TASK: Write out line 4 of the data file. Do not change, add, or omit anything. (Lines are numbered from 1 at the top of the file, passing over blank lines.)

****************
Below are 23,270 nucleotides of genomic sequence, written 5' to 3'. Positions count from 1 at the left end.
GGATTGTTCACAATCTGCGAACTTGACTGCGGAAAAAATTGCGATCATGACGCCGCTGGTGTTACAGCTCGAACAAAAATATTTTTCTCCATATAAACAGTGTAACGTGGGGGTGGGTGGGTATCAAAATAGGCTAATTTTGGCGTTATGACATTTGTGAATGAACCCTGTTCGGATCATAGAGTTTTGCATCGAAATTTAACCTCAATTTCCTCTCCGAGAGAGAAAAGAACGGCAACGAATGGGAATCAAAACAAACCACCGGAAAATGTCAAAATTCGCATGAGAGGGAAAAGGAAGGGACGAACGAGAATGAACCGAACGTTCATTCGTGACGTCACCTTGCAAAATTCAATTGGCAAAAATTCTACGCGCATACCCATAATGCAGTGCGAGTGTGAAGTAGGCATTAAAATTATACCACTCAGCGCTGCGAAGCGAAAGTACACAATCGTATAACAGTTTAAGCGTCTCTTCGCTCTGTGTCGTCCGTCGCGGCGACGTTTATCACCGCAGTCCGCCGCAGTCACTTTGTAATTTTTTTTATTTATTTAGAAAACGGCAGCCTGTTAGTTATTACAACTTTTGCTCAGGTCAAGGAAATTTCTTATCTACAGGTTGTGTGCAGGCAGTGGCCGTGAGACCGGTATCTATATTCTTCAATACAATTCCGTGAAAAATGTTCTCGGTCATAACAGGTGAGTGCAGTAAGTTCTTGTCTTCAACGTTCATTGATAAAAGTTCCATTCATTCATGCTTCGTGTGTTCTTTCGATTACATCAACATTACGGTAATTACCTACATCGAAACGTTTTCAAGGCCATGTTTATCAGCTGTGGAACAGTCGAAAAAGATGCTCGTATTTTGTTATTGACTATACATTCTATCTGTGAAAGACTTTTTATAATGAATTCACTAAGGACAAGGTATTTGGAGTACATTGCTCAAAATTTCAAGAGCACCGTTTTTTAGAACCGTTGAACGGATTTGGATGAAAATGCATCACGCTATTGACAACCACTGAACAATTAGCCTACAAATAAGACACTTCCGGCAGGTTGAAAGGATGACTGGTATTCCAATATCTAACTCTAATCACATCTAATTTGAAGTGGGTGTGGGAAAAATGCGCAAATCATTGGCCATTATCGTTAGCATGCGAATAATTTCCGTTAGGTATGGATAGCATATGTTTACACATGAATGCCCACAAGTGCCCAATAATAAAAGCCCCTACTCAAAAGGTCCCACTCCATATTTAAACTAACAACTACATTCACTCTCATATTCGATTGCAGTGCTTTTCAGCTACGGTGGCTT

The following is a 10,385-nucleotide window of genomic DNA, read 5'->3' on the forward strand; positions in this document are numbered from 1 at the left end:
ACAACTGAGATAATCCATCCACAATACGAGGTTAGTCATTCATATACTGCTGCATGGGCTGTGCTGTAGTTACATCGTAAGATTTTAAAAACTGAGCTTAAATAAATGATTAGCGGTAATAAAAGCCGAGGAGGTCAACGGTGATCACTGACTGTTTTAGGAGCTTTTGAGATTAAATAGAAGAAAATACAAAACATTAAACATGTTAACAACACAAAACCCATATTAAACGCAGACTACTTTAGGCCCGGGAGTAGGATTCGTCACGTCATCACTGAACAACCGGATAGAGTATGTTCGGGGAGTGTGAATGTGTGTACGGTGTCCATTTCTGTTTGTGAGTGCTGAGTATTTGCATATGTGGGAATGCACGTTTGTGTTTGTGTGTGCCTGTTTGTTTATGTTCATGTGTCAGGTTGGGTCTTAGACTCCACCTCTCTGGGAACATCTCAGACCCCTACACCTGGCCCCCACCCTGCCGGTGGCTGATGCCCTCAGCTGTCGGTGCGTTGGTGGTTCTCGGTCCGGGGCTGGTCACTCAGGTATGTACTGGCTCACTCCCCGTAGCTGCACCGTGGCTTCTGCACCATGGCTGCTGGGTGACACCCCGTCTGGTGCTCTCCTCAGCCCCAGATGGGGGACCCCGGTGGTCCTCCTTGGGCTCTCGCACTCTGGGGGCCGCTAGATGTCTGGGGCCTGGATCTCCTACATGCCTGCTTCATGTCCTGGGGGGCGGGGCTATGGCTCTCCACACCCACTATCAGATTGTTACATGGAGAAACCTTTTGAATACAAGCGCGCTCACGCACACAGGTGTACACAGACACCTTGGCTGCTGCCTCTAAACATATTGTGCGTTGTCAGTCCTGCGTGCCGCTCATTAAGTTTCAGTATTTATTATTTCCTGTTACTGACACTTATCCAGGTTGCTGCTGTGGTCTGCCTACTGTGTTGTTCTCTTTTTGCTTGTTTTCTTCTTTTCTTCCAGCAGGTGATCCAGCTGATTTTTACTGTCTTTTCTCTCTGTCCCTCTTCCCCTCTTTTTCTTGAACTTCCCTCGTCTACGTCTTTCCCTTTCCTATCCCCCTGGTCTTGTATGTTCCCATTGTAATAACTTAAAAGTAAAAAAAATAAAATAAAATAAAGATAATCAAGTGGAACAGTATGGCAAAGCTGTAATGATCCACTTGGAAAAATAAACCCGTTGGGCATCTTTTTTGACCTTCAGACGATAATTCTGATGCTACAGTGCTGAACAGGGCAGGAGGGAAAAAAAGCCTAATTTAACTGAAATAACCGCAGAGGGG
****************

ACAACTGAGATAATCCATCCACAATACGAGGTTAGTCATTCATATACTGCTGCATGGGCTGTGCTGTAGTTACATCGTAAGATTTTAAAAACTGAGCTTAAATAAATGATTAGCGGTAATAAAAGCCGAGGAGGTCAACGGTGATCACTGACTGTTTTAGGAGCTTTTGAGATTAAATAGAAGAAAATACAAAACATTAAACATGTTAACAACACAAAACCCATATTAAACGCAGACTACTTTAGGCCCGGGAGTAGGATTCGTCACGTCATCACTGAACAACCGGATAGAGTATGTTCGGGGAGTGTGAATGTGTGTACGGTGTCCATTTCTGTTTGTGAGTGCTGAGTATTTGCATATGTGGGAATGCACGTTTGTGTTTGTGTGTGCCTGTTTGTTTATGTTCATGTGTCAGGTTGGGTCTTAGACTCCACCTCTCTGGGAACATCTCAGACCCCTACACCTGGCCCCCACCCTGCCGGTGGCTGATGCCCTCAGCTGTCGGTGCGTTGGTGGTTCTCGGTCCGGGGCTGGTCACTCAGGTATGTACTGGCTCACTCCCCGTAGCTGCACCGTGGCTTCTGCACCATGGCTGCTGGGTGACACCCCGTCTGGTGCTCTCCTCAGCCCCAGATGGGGGACCCCGGTGGTCCTCCTTGGGCTCTCGCACTCTGGGGGCCGCTAGATGTCTGGGGCCTGGATCTCCTACATGCCTGCTTCATGTCCTGGGGGGCGGGGCTATGGCTCTCCACACCCACTATCAGATTGTTACATGGAGAAACCTTTTGAATACAAGCGCGCTCACGCACACAGGTGTACACAGACACCTTGGCTGCTGCCTCTAAACATATTGTGCGTTGTCAGTCCTGCGTGCCGCTCATTAAGTTTCAGTATTTATTATTTCCTGTTACTGACACTTATCCAGGTTGCTGCTGTGGTCTGCCTACTGTGTTGTTCTCTTTTTGCTTGTTTTCTTCTTTTCTTCCAGCAGGTGATCCAGCTGATTTTTACTGTCTTTTCTCTCTGTCCCTCTTCCCCTCTTTTTCTTGAACTTCCCTCGTCTACGTCTTTCCCTTTCCTATCCCCCTGGTCTTGTATGTTCCCATTGTAATAACTTAAAAGTAAAAAAAATAAAATAAAATAAAGATAATCAAGTGGAACAGTATGGCAAAGCTGTAATGATCCACTTGGAAAAATAAACCCGTTGGGCATCTTTTTTGACCTTCAGACGATAATTCTGATGCTACAGTGCTGAACAGGGCAGGAGGGAAAAAAAGCCTAATTTAACTGAAATAACCGCAGAGGGG